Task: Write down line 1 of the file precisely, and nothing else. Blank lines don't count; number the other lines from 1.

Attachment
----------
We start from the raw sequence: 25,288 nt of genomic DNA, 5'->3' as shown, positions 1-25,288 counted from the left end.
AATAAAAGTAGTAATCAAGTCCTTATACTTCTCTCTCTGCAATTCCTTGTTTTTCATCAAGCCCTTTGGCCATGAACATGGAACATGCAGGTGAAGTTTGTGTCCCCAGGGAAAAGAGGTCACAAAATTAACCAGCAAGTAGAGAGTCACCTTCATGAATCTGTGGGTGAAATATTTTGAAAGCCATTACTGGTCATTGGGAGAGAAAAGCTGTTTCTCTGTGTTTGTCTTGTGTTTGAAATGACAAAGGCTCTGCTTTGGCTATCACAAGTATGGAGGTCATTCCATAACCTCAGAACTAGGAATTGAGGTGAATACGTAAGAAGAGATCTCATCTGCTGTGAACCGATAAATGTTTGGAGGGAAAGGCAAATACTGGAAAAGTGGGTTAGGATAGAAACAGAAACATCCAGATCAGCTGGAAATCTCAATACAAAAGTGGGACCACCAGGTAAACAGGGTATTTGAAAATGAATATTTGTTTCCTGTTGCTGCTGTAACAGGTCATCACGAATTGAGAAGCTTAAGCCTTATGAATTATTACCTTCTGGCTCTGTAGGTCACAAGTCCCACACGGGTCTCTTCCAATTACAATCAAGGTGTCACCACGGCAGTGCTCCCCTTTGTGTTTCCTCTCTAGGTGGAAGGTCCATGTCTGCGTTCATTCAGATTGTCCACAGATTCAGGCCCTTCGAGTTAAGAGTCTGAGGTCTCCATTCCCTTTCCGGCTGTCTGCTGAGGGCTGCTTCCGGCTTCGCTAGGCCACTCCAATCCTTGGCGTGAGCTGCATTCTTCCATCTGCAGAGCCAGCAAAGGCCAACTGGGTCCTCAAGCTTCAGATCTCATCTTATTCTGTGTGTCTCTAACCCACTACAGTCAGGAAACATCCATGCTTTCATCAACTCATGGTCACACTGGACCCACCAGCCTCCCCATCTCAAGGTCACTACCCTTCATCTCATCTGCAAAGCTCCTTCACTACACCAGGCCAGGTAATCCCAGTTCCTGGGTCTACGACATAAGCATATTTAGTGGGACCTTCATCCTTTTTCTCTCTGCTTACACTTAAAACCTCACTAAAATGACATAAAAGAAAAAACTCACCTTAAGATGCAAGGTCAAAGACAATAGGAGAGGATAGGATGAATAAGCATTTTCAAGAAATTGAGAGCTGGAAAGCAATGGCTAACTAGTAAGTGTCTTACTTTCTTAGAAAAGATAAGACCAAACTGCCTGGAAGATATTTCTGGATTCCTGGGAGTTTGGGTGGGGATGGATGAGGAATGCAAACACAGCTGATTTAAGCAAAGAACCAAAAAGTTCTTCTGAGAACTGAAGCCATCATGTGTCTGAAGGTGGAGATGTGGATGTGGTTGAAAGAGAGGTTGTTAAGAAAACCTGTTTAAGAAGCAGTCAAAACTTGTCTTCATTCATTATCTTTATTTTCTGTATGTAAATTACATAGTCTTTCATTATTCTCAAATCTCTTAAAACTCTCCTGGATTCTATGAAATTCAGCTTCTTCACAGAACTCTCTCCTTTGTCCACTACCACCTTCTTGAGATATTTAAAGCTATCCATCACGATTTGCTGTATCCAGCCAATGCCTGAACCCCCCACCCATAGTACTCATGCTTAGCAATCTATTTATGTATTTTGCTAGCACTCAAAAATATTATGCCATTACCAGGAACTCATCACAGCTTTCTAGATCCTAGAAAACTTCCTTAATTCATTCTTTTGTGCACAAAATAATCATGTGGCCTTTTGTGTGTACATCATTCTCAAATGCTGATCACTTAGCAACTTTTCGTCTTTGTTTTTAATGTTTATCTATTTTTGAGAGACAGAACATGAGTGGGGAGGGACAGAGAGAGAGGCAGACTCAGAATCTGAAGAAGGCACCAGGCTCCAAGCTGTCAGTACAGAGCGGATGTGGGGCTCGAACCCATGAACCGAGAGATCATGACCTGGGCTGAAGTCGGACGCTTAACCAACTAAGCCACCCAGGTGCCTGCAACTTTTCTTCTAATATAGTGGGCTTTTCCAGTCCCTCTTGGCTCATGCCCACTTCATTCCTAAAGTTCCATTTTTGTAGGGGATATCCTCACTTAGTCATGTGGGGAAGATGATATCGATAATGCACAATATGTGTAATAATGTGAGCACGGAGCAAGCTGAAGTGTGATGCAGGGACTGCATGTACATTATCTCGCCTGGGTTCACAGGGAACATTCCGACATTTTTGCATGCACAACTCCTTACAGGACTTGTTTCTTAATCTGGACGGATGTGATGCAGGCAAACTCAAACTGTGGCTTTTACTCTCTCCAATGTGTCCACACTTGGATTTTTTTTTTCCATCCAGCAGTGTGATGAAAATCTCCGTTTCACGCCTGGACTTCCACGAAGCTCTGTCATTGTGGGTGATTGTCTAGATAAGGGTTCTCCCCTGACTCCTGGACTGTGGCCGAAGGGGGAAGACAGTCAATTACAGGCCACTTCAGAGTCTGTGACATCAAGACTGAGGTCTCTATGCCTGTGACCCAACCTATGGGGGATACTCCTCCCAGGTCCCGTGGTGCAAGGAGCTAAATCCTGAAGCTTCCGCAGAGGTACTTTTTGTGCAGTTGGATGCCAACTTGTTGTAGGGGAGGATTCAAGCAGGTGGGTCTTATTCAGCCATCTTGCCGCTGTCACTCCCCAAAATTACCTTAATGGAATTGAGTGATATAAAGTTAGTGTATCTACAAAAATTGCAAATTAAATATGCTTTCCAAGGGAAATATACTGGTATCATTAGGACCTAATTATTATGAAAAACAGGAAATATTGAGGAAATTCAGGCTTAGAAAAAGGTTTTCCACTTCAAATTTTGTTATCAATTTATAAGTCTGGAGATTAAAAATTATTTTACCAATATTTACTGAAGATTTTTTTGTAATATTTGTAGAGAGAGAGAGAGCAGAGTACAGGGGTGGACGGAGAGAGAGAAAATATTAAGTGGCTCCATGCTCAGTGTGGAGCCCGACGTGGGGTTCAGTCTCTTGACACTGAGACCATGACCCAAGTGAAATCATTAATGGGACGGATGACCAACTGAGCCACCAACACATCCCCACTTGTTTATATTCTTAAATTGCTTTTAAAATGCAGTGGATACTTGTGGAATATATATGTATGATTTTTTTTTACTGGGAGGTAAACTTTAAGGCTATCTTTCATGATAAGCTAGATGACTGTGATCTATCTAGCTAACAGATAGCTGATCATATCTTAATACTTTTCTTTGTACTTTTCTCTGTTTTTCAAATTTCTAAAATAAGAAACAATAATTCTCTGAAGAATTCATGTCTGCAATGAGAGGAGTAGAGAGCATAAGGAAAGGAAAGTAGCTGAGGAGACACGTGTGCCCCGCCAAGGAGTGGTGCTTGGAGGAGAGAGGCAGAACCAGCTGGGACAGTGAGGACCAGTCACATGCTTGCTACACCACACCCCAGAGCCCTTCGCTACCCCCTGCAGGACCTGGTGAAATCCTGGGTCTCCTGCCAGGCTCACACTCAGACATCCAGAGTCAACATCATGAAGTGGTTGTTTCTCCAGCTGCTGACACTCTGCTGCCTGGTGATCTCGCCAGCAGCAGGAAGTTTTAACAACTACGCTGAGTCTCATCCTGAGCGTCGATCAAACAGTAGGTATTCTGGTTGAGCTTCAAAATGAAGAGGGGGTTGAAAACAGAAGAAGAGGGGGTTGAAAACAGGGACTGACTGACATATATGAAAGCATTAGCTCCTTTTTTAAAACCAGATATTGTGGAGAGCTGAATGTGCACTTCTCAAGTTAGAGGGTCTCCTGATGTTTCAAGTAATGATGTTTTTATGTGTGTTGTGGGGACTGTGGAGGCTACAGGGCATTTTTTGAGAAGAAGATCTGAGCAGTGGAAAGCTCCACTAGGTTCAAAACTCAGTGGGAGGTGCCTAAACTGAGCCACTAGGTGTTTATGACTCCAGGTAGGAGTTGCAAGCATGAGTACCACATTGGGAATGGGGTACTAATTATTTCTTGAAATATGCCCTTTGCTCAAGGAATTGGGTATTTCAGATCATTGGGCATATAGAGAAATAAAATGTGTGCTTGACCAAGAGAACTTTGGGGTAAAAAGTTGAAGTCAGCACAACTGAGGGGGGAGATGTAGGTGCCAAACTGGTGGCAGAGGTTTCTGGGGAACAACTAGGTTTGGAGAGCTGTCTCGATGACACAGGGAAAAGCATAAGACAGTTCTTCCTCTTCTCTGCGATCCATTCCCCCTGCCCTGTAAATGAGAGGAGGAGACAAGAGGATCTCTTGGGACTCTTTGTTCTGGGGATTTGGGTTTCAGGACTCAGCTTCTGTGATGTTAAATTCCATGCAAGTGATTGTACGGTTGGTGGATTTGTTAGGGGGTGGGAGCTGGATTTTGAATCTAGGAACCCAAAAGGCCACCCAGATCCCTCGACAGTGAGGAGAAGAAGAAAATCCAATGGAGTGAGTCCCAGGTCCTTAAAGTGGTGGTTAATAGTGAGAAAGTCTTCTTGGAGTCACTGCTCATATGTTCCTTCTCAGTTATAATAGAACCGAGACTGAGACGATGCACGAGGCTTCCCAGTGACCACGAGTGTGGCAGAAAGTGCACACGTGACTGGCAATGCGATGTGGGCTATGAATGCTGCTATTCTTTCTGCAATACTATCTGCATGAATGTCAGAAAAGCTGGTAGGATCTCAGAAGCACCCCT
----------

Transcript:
We start from the raw sequence: 25,288 nt of genomic DNA, 5'->3' as shown, positions 1-25,288 counted from the left end.